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cammel8
01-07-2019, 08:36 PM
Is there a way to set up a software limit in usbcnc so that the spindle can not go any further than the set limit. I do not have homing switches on my machine and currently I'm running the machine in the middle of the bed so I have no fear of crashing into the x negative and positive limits. And no chance of hitting the y negative and positive limits as well. But because I have a 4 axis machine, my z axis gets hit on the negative (up) frequently because it only leaves me about 20 or 30 mm of travel from the top of the part. And that's a generous estimate.

Is there a way to set the software with a ceiling so it won't allow the z axis to go any higher than a certain height. I realise I may have to reset this limit each time I run a part but I'd rather do that than ruin expensive parts on my machine.

Yes I'm aware homing switches are cheap but I don't have the money to buy them right now and unless someone is sending me some free ones that won't work.

So I need a software based solution. Is there anything like that built into usbcnc or a workaround I can use to do it?

Thank you in advance.

PlanetCNC
01-08-2019, 03:22 AM
Yes, you can set "Motor Limits" and/or "Motion Range".
https://www.cnczone.com/forums/attachment.php?attachmentid=409502&stc=1

cammel8
01-08-2019, 10:16 AM
That's in plantcnc tng, I'm using usbcnc. Are they interchangeable. Is tng just the newest version or something. And can this be done in usbcnc or is this option only available in tng.


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JerryBurks
01-08-2019, 04:13 PM
Go to "Axes" in settings, specify the desired limits in "Limits" and activate the soft limits under "Soft Limits".
It is kind of self explanatory.

cammel8
01-09-2019, 10:22 AM
Thank you. And no it's not exactly self explanatory. To me a soft limit can be exceeded and a hard limit is one that could not be exceeded. That's what soft limit means. That's why I didn't check it. But even had I known that it wouldn't have helped because it's greyed out and I can't check it. So what do I have to do to get it to work?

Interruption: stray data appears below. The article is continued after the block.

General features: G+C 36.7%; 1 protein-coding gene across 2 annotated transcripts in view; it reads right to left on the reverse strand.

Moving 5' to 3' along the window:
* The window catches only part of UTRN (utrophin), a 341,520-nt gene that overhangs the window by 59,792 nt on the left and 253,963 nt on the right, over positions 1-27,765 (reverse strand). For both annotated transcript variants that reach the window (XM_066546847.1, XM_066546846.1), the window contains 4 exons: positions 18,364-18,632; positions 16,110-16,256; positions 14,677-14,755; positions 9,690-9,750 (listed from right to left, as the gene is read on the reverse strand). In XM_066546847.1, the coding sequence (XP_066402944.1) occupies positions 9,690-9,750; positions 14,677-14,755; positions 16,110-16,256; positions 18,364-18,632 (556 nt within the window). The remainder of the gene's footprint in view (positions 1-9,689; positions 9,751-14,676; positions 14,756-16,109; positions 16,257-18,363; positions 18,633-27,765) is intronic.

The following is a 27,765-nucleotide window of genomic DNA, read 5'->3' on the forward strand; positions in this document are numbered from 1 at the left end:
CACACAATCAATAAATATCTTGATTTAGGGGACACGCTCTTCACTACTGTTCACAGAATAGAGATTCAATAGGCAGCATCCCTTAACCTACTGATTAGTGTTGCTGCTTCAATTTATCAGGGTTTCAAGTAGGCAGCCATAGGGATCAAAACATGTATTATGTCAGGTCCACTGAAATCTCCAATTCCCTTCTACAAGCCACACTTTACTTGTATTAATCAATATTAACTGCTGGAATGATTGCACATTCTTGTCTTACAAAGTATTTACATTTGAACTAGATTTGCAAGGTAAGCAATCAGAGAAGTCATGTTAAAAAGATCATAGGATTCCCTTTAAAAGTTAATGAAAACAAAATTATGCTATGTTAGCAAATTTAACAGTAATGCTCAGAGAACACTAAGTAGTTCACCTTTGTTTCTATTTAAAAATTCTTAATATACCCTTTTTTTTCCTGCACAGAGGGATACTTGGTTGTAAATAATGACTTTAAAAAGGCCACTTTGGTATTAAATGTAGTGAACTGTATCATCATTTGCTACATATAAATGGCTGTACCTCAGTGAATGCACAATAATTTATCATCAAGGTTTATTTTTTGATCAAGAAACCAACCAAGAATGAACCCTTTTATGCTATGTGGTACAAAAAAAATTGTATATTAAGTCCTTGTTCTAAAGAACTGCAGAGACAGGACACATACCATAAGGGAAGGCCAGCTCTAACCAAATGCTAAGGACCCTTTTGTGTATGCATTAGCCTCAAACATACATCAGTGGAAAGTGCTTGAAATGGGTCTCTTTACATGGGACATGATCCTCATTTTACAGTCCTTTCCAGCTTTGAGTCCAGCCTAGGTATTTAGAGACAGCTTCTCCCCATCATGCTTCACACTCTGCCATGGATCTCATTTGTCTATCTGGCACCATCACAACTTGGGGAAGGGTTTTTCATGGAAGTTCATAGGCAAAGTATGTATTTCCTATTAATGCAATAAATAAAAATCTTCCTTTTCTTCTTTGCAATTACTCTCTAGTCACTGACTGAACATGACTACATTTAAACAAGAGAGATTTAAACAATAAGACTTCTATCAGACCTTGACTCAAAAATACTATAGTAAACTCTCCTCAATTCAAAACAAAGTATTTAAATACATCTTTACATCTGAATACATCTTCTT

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JerryBurks
01-09-2019, 12:41 PM
Thank you. And no it's not exactly self explanatory. To me a soft limit can be exceeded and a hard limit is one that could not be exceeded. That's what soft limit means. That's why I didn't check it. But even had I known that it wouldn't have helped because it's greyed out and I can't check it. So what do I have to do to get it to work?
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Not sure why greyed out. On my machine with MK2 and another one with MK3/4 the soft limit controls are active, even when the machine is not connected. Maybe Planet CNC has an explanation for that.

As for the "soft limit" definitions, I am under the assumption that only means "limit in software" (vs. hardware switches). But when activated, they are just limits and the machine is not allowed to go beyond them. You can also activate deceleration when approaching these limits to avoid step loss due to sudden stop. Another recommendation is to activate g-code check to get a warning if the soft limits will be exceeded before running the program and getting unexpectedly stopped in the middle of the run.

PlanetCNC
01-09-2019, 01:15 PM
You probably have Chinese knock-off controller. They are based on our first Mk1 controller which an obsolete and not supported item. Many of their features are outdated and there is no software/firmware development.

Mk1 controller does not support soft limits.

cammel8
01-09-2019, 01:26 PM
You probably have Chinese knock-off controller. They are based on our first Mk1 controller which an obsolete and not supported item. Many of their features are outdated and there is no software/firmware development.

Mk1 controller does not support soft limits.

How do I find out what I have


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PlanetCNC
01-09-2019, 01:32 PM
You do have Chinese knock-off controller unless you made it yourself.

It is a good chance that it is JP-382c:
https://planet-cnc.com/replacing-chinese-jp-382c-board-genuine-planetcnc-mk3drv-controller/